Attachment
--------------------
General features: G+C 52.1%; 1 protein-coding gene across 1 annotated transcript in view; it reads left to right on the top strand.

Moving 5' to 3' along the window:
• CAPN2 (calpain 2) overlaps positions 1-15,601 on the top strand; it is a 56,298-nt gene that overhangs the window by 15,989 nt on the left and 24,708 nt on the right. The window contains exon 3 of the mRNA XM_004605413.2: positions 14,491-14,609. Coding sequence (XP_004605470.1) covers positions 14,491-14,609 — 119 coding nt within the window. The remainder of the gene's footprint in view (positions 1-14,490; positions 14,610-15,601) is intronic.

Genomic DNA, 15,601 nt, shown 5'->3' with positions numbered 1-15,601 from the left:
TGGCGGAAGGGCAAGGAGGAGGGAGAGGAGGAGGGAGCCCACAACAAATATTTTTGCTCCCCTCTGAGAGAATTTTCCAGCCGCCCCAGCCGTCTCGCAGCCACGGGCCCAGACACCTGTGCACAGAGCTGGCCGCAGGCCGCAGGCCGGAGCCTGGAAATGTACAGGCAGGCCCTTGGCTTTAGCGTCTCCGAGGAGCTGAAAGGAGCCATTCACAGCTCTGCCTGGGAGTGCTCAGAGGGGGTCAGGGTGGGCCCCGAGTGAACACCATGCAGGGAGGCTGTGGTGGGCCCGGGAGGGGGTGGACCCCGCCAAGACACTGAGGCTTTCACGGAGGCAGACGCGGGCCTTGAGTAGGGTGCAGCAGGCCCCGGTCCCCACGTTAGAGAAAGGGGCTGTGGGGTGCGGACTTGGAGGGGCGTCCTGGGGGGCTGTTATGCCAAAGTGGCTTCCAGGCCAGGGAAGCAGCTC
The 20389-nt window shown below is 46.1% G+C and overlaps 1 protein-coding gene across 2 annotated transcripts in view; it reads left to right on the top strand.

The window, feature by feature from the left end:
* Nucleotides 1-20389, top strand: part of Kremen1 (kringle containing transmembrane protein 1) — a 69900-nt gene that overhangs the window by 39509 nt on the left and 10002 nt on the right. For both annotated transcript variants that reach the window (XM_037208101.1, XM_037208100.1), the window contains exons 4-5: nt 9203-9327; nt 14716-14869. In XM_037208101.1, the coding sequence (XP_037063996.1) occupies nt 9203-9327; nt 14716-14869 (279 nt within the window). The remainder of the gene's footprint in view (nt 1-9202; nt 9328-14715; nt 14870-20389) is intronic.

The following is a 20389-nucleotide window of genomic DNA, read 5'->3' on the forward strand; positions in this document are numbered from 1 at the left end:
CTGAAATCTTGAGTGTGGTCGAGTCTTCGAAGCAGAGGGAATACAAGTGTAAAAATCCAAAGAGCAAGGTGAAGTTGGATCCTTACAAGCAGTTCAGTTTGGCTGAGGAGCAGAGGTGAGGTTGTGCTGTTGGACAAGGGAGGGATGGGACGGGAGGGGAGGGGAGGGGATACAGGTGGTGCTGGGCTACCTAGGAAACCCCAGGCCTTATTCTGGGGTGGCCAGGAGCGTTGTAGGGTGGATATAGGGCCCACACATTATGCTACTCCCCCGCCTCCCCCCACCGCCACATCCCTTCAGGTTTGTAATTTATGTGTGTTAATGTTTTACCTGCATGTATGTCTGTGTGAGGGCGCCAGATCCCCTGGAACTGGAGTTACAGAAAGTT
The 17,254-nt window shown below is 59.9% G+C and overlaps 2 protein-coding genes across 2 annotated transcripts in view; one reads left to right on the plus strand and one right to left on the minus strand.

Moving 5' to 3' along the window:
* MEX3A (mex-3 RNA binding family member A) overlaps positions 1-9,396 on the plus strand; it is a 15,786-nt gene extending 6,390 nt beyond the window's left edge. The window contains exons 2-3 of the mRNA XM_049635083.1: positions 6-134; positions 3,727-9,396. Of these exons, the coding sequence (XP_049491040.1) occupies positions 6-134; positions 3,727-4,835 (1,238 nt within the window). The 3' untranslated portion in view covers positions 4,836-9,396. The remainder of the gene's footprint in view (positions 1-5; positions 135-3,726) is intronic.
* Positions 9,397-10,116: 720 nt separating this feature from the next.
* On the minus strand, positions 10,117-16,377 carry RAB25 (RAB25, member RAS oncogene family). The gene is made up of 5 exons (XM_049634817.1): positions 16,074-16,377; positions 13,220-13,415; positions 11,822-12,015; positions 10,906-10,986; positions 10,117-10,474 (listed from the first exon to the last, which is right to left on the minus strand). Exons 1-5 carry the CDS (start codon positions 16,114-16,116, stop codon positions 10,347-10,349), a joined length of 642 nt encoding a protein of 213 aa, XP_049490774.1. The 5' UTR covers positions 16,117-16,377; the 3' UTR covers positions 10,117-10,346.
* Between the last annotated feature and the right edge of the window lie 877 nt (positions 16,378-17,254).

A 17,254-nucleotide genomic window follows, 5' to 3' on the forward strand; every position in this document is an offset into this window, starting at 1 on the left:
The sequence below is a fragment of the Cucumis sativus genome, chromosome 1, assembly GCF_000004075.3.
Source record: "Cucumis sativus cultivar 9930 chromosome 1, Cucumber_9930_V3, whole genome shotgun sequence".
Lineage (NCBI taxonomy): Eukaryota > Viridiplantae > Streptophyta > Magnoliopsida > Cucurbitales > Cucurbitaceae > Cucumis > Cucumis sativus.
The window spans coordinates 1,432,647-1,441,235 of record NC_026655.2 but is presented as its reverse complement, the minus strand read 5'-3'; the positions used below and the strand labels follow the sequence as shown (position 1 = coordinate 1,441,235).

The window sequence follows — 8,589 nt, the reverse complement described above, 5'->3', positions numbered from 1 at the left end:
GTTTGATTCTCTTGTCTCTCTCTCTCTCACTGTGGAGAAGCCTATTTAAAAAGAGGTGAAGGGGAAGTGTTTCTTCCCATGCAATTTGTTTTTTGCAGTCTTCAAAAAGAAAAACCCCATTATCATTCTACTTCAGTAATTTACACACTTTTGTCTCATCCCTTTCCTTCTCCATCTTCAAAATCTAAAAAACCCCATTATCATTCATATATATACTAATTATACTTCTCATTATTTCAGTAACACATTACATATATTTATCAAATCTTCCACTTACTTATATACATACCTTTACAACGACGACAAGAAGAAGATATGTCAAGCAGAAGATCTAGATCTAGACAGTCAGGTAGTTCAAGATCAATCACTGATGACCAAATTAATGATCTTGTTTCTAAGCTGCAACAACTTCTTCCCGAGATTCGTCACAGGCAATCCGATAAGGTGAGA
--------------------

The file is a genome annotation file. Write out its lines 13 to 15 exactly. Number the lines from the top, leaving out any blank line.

* MEX3A (mex-3 RNA binding family member A) overlaps positions 1-9,396 on the plus strand; it is a 15,786-nt gene extending 6,390 nt beyond the window's left edge. The window contains exons 2-3 of the mRNA XM_049635083.1: positions 6-134; positions 3,727-9,396. Of these exons, the coding sequence (XP_049491040.1) occupies positions 6-134; positions 3,727-4,835 (1,238 nt within the window). The 3' untranslated portion in view covers positions 4,836-9,396. The remainder of the gene's footprint in view (positions 1-5; positions 135-3,726) is intronic.
* Positions 9,397-10,116: 720 nt separating this feature from the next.
* On the minus strand, positions 10,117-16,377 carry RAB25 (RAB25, member RAS oncogene family). The gene is made up of 5 exons (XM_049634817.1): positions 16,074-16,377; positions 13,220-13,415; positions 11,822-12,015; positions 10,906-10,986; positions 10,117-10,474 (listed from the first exon to the last, which is right to left on the minus strand). Exons 1-5 carry the CDS (start codon positions 16,114-16,116, stop codon positions 10,347-10,349), a joined length of 642 nt encoding a protein of 213 aa, XP_049490774.1. The 5' UTR covers positions 16,117-16,377; the 3' UTR covers positions 10,117-10,346.